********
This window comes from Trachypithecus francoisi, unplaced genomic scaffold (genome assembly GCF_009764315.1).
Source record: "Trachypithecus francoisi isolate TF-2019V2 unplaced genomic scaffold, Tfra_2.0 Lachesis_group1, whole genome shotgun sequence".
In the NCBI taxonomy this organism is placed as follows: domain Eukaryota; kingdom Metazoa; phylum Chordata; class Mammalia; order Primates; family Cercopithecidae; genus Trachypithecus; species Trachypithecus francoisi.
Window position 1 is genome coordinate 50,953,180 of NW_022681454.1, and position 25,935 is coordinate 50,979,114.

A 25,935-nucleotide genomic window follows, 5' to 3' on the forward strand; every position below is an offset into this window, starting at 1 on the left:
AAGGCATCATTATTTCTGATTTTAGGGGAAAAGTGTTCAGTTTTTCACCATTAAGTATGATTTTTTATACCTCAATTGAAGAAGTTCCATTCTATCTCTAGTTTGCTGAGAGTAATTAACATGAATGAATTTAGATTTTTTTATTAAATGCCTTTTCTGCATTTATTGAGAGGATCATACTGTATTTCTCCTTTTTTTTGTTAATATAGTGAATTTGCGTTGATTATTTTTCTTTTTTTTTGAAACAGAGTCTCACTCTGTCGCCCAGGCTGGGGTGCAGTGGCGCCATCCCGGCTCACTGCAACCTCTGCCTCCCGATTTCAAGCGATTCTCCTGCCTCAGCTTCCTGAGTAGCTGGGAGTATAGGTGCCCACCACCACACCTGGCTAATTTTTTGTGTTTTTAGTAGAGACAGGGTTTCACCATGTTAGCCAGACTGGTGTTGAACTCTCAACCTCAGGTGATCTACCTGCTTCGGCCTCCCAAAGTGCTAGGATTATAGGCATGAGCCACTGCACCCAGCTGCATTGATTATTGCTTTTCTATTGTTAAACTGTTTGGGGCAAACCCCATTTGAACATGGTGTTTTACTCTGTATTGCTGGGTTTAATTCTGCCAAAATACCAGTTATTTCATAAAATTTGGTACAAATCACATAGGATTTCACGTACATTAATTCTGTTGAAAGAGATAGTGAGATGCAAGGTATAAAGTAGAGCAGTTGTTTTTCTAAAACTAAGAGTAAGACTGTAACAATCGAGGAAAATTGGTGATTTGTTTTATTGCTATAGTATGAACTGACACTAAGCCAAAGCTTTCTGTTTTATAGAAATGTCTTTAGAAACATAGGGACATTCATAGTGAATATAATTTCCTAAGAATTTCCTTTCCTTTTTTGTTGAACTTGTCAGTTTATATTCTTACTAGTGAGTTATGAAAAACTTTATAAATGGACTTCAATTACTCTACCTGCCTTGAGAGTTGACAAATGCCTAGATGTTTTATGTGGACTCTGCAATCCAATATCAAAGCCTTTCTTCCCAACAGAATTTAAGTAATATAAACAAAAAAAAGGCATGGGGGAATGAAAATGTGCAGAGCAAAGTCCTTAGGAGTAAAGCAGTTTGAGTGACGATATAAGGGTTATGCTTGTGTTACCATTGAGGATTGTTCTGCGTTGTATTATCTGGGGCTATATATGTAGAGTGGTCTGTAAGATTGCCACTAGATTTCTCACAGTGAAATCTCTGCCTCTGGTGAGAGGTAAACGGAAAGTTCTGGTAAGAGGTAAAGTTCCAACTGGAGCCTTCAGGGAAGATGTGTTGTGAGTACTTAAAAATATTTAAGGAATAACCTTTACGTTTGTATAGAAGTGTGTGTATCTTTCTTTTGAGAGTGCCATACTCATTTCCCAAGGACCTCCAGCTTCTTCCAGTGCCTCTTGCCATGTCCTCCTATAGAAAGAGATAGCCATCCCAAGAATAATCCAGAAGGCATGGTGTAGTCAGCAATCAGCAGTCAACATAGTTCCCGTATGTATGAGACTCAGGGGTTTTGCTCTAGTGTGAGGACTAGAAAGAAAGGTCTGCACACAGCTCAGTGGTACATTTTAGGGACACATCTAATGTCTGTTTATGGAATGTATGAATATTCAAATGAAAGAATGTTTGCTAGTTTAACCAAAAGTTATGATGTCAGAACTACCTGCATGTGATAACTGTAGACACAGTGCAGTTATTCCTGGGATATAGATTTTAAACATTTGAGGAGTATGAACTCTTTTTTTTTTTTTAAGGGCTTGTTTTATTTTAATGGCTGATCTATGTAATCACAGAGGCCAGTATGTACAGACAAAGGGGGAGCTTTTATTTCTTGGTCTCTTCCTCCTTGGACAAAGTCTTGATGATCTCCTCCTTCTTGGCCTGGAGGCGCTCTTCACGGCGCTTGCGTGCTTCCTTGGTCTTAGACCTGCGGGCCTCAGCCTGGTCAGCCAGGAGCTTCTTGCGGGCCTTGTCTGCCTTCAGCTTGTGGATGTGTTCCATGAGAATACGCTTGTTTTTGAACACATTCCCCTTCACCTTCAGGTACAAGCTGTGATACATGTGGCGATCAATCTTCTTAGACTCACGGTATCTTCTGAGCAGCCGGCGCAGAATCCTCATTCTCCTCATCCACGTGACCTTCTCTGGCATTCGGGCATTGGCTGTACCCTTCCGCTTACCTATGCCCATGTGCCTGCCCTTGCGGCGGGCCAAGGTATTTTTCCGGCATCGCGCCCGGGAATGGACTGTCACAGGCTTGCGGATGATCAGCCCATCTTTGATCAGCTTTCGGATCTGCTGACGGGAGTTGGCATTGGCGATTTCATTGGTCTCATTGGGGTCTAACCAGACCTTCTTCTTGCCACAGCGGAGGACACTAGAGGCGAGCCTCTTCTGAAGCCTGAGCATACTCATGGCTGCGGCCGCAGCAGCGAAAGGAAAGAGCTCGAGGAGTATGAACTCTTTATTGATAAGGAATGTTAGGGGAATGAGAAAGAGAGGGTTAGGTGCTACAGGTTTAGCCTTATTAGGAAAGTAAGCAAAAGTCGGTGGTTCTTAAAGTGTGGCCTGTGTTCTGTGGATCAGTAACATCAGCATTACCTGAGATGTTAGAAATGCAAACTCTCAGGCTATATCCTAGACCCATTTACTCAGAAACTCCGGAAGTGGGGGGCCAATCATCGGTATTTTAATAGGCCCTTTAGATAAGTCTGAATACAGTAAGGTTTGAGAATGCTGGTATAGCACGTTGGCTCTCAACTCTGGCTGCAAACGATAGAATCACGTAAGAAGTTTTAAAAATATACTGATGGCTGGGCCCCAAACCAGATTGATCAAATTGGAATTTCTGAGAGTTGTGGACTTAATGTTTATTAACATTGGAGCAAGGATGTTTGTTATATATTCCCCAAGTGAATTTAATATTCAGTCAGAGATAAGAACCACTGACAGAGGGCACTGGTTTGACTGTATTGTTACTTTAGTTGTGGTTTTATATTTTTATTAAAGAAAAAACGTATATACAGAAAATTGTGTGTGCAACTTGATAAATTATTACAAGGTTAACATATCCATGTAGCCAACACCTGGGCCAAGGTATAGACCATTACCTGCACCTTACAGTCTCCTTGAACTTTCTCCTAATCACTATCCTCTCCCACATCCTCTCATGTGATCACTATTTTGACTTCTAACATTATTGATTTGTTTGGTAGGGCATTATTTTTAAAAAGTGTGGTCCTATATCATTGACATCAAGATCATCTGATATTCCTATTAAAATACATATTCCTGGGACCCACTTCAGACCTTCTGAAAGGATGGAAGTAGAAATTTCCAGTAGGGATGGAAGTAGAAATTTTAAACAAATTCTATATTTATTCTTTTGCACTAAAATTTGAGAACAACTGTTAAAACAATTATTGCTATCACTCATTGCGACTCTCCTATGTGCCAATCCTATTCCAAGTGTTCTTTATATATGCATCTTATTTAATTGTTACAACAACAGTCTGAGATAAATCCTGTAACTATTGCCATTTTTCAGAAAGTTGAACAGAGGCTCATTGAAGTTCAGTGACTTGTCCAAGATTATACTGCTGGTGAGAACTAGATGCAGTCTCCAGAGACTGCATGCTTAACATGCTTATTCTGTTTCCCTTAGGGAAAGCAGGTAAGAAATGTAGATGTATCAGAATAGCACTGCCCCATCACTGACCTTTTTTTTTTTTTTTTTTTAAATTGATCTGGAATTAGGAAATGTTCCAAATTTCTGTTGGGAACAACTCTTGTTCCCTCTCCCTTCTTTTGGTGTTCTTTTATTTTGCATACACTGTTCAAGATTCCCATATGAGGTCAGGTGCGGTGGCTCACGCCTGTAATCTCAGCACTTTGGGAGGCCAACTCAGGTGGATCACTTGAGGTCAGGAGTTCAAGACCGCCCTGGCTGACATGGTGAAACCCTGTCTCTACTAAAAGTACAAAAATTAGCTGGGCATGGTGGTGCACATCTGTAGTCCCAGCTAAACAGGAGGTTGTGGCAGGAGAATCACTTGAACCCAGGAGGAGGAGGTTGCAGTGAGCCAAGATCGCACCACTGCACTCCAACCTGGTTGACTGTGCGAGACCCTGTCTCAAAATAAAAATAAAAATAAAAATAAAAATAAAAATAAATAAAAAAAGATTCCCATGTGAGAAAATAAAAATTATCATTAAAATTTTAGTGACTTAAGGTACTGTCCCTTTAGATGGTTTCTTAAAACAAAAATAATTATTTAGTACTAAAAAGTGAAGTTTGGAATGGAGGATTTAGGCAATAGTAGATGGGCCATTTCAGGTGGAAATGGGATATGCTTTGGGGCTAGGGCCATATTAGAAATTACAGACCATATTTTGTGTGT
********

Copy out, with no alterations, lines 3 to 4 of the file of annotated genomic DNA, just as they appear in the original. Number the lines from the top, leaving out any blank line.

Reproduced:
In the NCBI taxonomy this organism is placed as follows: domain Eukaryota; kingdom Metazoa; phylum Chordata; class Mammalia; order Primates; family Cercopithecidae; genus Trachypithecus; species Trachypithecus francoisi.
Window position 1 is genome coordinate 50,953,180 of NW_022681454.1, and position 25,935 is coordinate 50,979,114.